Many people trying to prevent blood clots are taking the blood thinner, Coumadin. But…
There’s something about Coumadin and its cousins that elicits an “anything-but-that-Doc” response from about half the folks who are on it. Many of my patients have asked to discontinue Coumadin because, in addition to the side effects and fear of bleeding, they dislike the nature of the drug (it’s rat poison in high quantities), as well as the discomfort and inconvenience of blood tests every 4–6 weeks.
In fact, whenever I lecture, someone in the audience always asks: “Is there some alternative to Coumadin?” So, let’s review anticoagulants like Coumadin and try and allay some of your concerns.
Before I discuss alternatives to Coumadin, let me tell you why this is the most frequently prescribed anticoagulant. In a nutshell, Coumadin has an unparalleled ability to thin the blood and prevent blood clots. More specifically, studies have shown that Coumadin can protect you from a stroke if you have:
- Mechanical heart valves (their surfaces encourage blood platelets to stick to them).
- Suffered an embolic stroke, one of three types of stroke caused by a fragment or clot of blood pumped from the heart to the brain.
- Atrial fibrillation (AF), where atria fail to contract; blood forms pools and becomes sluggish.
- Had an extensive heart attack (scar tissue weakens heart muscle tissue, which in turn weakens contraction of the left ventricle, possibly allowing blood to stagnate and clot).
- Like any drug, Coumadin has side effects. Although the major one is excessive bleeding (bleeding gums, eye hemorrhages, blood in the urine and even a few bleeds in the brain), other rare reactions include weakness, cold sensations, itchy skin, fever and abdominal discomfort.
Indeed, blood thinning is a double-edged sword. While anticoagulants help prevent thrombotic and embolic strokes, I have to bear in mind that the risk of a stroke-induced hemorrhage is higher for those on Coumadin.
So now you can see why people trying to prevent blood clots struggle with this popular anticoagulant and often ask to trade it in for aspirin or other blood-thinning alternatives.
How Yolan Chose To Prevent Blood Clots
Yolan, 78, suffered with cardiovascular problems and, consequently, had a heart attack a few years ago. She began taking Coumadin but reported that she just didn’t feel right. Yolan experienced several unusual body sensations, which she attributed to the drug.
Against her doctor’s wishes, Yolan went off Coumadin and her symptoms abated. She now takes 324 mg of aspirin every other day (more about aspirin in a moment) and says she feels much better.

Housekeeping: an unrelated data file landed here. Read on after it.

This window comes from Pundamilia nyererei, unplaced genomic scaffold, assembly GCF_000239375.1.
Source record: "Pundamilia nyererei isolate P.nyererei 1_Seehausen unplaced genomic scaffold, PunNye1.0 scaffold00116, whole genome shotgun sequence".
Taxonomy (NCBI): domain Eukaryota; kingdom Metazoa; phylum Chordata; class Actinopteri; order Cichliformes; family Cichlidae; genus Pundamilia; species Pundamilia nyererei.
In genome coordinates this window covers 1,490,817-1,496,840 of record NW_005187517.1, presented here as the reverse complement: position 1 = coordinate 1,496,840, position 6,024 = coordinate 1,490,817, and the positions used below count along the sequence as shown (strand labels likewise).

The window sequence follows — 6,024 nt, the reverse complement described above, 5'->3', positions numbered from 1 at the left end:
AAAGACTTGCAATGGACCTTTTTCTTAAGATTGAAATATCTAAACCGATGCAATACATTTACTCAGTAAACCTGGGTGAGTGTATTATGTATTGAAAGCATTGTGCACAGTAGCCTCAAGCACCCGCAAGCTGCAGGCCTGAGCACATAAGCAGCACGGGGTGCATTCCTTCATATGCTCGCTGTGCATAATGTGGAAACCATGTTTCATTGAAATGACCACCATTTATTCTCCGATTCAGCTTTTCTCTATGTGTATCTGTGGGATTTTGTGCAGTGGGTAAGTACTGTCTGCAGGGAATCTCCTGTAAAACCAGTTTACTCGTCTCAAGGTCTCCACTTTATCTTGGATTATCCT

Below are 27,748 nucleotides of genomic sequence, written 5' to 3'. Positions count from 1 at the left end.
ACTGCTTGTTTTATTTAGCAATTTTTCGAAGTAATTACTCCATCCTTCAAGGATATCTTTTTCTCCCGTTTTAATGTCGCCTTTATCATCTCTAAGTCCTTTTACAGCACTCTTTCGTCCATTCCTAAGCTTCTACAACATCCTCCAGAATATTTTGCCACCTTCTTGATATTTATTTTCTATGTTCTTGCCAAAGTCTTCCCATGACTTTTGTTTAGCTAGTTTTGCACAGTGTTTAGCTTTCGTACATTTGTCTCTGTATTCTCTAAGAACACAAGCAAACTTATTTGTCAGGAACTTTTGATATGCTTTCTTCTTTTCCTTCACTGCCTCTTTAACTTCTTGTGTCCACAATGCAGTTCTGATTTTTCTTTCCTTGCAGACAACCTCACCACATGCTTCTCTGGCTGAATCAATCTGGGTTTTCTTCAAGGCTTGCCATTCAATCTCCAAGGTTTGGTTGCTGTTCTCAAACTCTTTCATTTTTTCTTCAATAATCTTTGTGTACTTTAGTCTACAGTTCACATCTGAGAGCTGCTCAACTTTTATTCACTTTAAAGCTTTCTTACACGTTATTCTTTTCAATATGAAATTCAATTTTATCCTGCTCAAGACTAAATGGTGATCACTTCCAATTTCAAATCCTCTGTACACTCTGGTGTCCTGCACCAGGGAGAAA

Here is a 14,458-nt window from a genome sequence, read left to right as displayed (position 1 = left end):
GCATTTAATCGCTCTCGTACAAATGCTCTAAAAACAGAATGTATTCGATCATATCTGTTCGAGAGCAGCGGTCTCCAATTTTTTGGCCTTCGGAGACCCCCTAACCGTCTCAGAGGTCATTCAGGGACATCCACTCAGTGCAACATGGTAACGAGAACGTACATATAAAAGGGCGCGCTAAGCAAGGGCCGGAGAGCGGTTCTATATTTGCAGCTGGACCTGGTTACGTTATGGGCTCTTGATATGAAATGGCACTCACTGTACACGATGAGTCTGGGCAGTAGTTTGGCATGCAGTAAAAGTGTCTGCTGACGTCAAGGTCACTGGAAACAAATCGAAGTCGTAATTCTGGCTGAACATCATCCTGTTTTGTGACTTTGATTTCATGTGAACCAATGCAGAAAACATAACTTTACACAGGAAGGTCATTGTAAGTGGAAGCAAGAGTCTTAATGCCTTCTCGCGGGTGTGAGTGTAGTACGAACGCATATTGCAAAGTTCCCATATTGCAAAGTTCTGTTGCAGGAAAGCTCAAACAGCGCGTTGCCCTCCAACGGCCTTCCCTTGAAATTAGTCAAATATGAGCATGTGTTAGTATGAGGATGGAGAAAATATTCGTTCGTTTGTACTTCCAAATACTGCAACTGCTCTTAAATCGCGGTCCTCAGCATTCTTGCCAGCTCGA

I’ve gotta tell you, folks, the decision to go off Coumadin can be a very difficult one; patients and their doctors often struggle together for the right answer. So let me offer some guidelines to help make this decision easier for you.
Coumadin is your best therapy—mandatory even—to prevent blood clots if you have mechanical heart valves. Studies show that it’s more effective than aspirin with other anti-platelet drugs. It should also be your first choice if you’ve suffered an embolic stroke.
Coumadin has been shown to protect patients with left ventricular clots and from AF, which can cause thrombotic strokes. Now, if you have AF, a common cardiac condition—you may wonder if you can take aspirin instead of Coumadin. If you have AF, your best bet is still Coumadin. If you’re not on conventional blood thinners like Coumadin, your risk of stroke is at least 5–6 times greater than those who are. This in itself is a disaster! In fact, approximately 75,000 strokes a year are attributed to AF.
Remember, with AF, the upper chambers of the heart may fail to empty completely, creating a perfect breeding ground for blood clots and poor blood circulation. As clots are formed and pumped out from the heart, they can wander around in the bloodstream until they find a vessel too small to get through and then you can have a major log jam in the brain, the leg, the kidney, in fact, anywhere at all. But the carotid artery is the number one spot to worry about because it’s a direct shot to the brain as the blood is pumped out of the left ventricle.
At least 90 percent of my AF patients take Coumadin; the other 10 percent take aspirin. But aspirin is less effective for preventing clots and strokes, particularly in women and people over 75. The best advice I can give anyone with more than two episodes of AF a year is to take Coumadin. If you have fewer episodes of AF and no other health problems like diabetes, congestive heart failure, leaking heart valves, or an enlarged heart, aspirin is a second choice.
For more information on how to prevent blood clots, visit www.drsinatra.com.